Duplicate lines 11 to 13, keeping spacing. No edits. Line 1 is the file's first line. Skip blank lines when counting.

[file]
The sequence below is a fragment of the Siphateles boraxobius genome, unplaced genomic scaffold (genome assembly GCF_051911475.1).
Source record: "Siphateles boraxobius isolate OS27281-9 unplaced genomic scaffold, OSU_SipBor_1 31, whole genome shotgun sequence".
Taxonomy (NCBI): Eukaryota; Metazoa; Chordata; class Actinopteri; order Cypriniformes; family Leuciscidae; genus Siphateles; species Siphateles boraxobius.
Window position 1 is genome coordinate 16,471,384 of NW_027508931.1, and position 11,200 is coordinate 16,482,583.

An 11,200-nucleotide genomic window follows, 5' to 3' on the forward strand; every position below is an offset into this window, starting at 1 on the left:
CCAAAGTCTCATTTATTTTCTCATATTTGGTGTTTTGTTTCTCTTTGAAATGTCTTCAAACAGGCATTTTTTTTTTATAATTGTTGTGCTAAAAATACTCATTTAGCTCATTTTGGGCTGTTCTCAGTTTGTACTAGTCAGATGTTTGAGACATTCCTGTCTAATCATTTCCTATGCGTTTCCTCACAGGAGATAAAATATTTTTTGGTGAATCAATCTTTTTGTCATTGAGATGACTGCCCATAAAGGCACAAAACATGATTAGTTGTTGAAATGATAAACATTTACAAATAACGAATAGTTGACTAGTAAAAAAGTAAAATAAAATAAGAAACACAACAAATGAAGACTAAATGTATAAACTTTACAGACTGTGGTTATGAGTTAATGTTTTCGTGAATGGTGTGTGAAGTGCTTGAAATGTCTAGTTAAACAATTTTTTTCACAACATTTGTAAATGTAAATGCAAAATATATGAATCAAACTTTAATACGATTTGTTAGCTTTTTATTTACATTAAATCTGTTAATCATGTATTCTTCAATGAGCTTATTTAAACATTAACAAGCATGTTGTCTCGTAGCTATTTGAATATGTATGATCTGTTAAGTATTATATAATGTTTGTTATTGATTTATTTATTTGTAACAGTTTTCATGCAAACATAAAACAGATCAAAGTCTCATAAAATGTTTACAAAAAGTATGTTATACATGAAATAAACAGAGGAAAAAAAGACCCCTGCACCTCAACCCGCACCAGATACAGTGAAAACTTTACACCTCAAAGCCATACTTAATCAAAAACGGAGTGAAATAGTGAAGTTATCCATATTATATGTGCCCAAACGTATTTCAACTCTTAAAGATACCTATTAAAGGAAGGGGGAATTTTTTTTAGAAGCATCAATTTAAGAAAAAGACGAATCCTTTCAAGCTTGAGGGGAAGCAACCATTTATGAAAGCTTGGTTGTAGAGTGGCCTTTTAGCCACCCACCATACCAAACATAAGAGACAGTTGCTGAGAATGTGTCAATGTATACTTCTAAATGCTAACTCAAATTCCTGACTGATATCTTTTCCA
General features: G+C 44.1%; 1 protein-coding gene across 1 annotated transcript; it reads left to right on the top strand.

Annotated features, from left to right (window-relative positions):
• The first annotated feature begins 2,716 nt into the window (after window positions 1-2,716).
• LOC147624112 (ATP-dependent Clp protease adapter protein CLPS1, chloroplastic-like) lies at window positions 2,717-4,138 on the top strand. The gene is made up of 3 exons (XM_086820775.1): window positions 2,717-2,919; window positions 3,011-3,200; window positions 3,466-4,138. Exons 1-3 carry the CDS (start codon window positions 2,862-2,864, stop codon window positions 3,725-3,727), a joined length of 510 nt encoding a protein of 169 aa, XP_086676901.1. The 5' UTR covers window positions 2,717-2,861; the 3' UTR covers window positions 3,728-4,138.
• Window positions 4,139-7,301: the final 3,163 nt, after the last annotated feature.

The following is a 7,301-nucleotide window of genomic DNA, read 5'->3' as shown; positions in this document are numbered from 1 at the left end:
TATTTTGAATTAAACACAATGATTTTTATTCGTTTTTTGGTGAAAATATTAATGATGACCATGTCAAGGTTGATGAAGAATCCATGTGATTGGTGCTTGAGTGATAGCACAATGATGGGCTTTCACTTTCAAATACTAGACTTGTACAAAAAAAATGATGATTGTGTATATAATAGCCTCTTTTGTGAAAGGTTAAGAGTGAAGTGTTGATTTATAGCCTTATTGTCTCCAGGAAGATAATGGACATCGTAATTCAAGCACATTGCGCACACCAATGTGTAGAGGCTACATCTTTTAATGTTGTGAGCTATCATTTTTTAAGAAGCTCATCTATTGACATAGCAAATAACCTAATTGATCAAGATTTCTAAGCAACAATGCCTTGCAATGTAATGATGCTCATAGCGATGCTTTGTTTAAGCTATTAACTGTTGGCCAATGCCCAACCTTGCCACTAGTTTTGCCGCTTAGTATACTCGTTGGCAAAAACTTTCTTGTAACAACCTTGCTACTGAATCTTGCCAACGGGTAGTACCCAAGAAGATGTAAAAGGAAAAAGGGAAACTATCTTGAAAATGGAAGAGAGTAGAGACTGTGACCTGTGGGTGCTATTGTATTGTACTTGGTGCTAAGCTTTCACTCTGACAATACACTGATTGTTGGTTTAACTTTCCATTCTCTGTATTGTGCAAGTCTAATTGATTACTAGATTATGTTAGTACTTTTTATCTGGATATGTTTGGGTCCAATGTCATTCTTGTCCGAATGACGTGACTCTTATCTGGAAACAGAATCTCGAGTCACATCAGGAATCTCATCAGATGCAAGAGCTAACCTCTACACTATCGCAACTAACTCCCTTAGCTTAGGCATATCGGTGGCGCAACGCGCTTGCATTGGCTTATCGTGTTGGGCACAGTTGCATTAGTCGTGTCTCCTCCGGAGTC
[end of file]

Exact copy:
• Window positions 4,139-7,301: the final 3,163 nt, after the last annotated feature.

The following is a 7,301-nucleotide window of genomic DNA, read 5'->3' as shown; positions in this document are numbered from 1 at the left end:
TATTTTGAATTAAACACAATGATTTTTATTCGTTTTTTGGTGAAAATATTAATGATGACCATGTCAAGGTTGATGAAGAATCCATGTGATTGGTGCTTGAGTGATAGCACAATGATGGGCTTTCACTTTCAAATACTAGACTTGTACAAAAAAAATGATGATTGTGTATATAATAGCCTCTTTTGTGAAAGGTTAAGAGTGAAGTGTTGATTTATAGCCTTATTGTCTCCAGGAAGATAATGGACATCGTAATTCAAGCACATTGCGCACACCAATGTGTAGAGGCTACATCTTTTAATGTTGTGAGCTATCATTTTTTAAGAAGCTCATCTATTGACATAGCAAATAACCTAATTGATCAAGATTTCTAAGCAACAATGCCTTGCAATGTAATGATGCTCATAGCGATGCTTTGTTTAAGCTATTAACTGTTGGCCAATGCCCAACCTTGCCACTAGTTTTGCCGCTTAGTATACTCGTTGGCAAAAACTTTCTTGTAACAACCTTGCTACTGAATCTTGCCAACGGGTAGTACCCAAGAAGATGTAAAAGGAAAAAGGGAAACTATCTTGAAAATGGAAGAGAGTAGAGACTGTGACCTGTGGGTGCTATTGTATTGTACTTGGTGCTAAGCTTTCACTCTGACAATACACTGATTGTTGGTTTAACTTTCCATTCTCTGTATTGTGCAAGTCTAATTGATTACTAGATTATGTTAGTACTTTTTATCTGGATATGTTTGGGTCCAATGTCATTCTTGTCCGAATGACGTGACTCTTATCTGGAAACAGAATCTCGAGTCACATCAGGAATCTCATCAGATGCAAGAGCTAACCTCTACACTATCGCAACTAACTCCCTTAGCTTAGGCATATCGGTGGCGCAACGCGCTTGCATTGGCTTATCGTGTTGGGCACAGTTGCATTAGTCGTGTCTCCTCCGGAGTC